Though many wouldn't have guessed it, now Brad and Dusty are great friends! As the winter holidays come around, both Dusty with his partner, Karen and Brad and Sara decide that the family will all get together for one big holiday celebration. The kids are thrilled with the decision, as is the entire family, but the mood soon changes when Dusty receives a phone call from his dad, Kurt. The family unit has just got a little bit bigger and Dusty really isn't sure how his rough and ready father is going to appreciate the new Dusty or their larger family arrangement. If that wasn't enough, Brad's father also joins the team.
Continue: Daddy's Home 2 Trailer
Beatriz is a holistic healer trained in massage, reiki and other therapies who is invited to stay for dinner at her rich clients' - Cathy and Grant's - home after her car breaks down. They're having guests over for a party and once they start arriving she couldn't look more out of place with her bare face, casual clothes and 5 foot 2 stature. The guests try and be polite towards this woman, who could clearly never be a part of their own social circles, but she's strangely drawn to one guest in particular; Grant's business partner Doug Strutt. As the evening wears on and the guests get progressively more drunk, she starts to sense a prejudice in the air in regards to both her nationality and her career choice. But her own prejudices come to the forefront when she discovers Doug's passion for hunting, and her disgust is something she just can't hide.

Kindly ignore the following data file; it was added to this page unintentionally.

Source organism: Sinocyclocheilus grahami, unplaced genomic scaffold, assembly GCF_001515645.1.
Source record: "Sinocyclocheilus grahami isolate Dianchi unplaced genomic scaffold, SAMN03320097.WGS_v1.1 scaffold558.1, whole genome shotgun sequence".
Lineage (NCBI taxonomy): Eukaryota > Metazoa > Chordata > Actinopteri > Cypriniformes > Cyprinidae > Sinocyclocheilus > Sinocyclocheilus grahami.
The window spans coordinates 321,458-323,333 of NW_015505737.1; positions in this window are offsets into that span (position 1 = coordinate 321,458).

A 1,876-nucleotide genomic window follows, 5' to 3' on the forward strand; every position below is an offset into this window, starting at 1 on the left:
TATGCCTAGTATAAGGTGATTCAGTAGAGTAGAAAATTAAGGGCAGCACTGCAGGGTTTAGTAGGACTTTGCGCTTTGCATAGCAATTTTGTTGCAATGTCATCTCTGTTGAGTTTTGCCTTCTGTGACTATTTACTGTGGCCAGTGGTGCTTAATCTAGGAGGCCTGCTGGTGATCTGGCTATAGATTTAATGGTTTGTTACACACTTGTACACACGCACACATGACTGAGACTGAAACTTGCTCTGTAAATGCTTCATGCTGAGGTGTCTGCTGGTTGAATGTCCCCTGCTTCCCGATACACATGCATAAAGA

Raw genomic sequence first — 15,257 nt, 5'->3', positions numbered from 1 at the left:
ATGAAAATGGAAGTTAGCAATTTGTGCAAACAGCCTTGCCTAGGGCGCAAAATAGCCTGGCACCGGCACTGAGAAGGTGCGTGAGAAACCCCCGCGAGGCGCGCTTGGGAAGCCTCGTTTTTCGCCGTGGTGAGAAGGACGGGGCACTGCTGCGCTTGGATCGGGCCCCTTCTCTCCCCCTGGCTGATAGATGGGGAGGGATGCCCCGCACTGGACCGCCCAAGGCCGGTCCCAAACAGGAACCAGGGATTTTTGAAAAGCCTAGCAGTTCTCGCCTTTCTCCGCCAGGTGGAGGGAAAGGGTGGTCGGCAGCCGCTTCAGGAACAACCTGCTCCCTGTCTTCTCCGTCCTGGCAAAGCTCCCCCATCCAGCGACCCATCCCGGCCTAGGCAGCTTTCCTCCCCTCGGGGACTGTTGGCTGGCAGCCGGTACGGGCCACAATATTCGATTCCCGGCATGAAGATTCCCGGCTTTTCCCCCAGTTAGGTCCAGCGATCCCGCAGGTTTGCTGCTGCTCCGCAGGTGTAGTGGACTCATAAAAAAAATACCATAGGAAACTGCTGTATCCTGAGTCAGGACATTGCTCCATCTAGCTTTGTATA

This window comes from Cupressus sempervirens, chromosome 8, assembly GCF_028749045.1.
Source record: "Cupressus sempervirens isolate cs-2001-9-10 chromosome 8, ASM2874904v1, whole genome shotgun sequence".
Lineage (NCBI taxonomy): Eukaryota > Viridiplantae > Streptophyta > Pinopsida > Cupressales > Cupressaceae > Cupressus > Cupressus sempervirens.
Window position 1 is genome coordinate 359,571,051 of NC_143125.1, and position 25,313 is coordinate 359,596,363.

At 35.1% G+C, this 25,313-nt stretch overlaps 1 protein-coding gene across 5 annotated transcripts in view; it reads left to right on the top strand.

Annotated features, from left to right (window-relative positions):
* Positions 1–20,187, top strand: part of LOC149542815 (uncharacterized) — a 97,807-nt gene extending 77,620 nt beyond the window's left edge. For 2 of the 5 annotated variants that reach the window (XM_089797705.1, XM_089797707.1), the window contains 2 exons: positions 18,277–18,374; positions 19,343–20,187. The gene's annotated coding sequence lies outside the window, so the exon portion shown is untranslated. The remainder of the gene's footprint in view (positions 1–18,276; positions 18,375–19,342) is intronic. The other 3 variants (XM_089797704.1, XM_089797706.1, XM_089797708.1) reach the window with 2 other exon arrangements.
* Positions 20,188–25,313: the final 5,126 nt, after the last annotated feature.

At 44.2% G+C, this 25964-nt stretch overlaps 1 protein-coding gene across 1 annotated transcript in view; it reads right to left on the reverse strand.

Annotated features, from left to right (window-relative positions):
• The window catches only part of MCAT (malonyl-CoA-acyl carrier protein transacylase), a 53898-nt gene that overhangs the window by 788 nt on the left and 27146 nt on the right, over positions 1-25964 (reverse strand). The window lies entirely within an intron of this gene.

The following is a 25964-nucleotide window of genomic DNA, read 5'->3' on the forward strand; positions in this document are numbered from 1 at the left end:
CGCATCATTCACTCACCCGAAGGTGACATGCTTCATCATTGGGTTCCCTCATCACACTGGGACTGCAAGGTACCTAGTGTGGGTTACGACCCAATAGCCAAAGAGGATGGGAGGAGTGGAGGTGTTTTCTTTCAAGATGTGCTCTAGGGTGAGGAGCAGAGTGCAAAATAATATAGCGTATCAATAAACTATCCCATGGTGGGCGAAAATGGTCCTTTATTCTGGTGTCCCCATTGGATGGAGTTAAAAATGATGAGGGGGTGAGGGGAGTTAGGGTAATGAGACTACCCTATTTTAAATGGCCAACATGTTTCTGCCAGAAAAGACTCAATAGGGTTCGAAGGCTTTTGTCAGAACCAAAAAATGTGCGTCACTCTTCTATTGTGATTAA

Continue: Beatriz At Dinner Trailer
While this slick dramatic thriller plays with some intriguing ideas and themes, it never actually breaks the surface, relying on silly plotting and simplistic moralising. It also uses autism as little more than a plot point. Still, it's sharply shot and edited to create plenty of interest, with comical asides and some intense action. So it's entertaining even if it's both preposterous and shallow.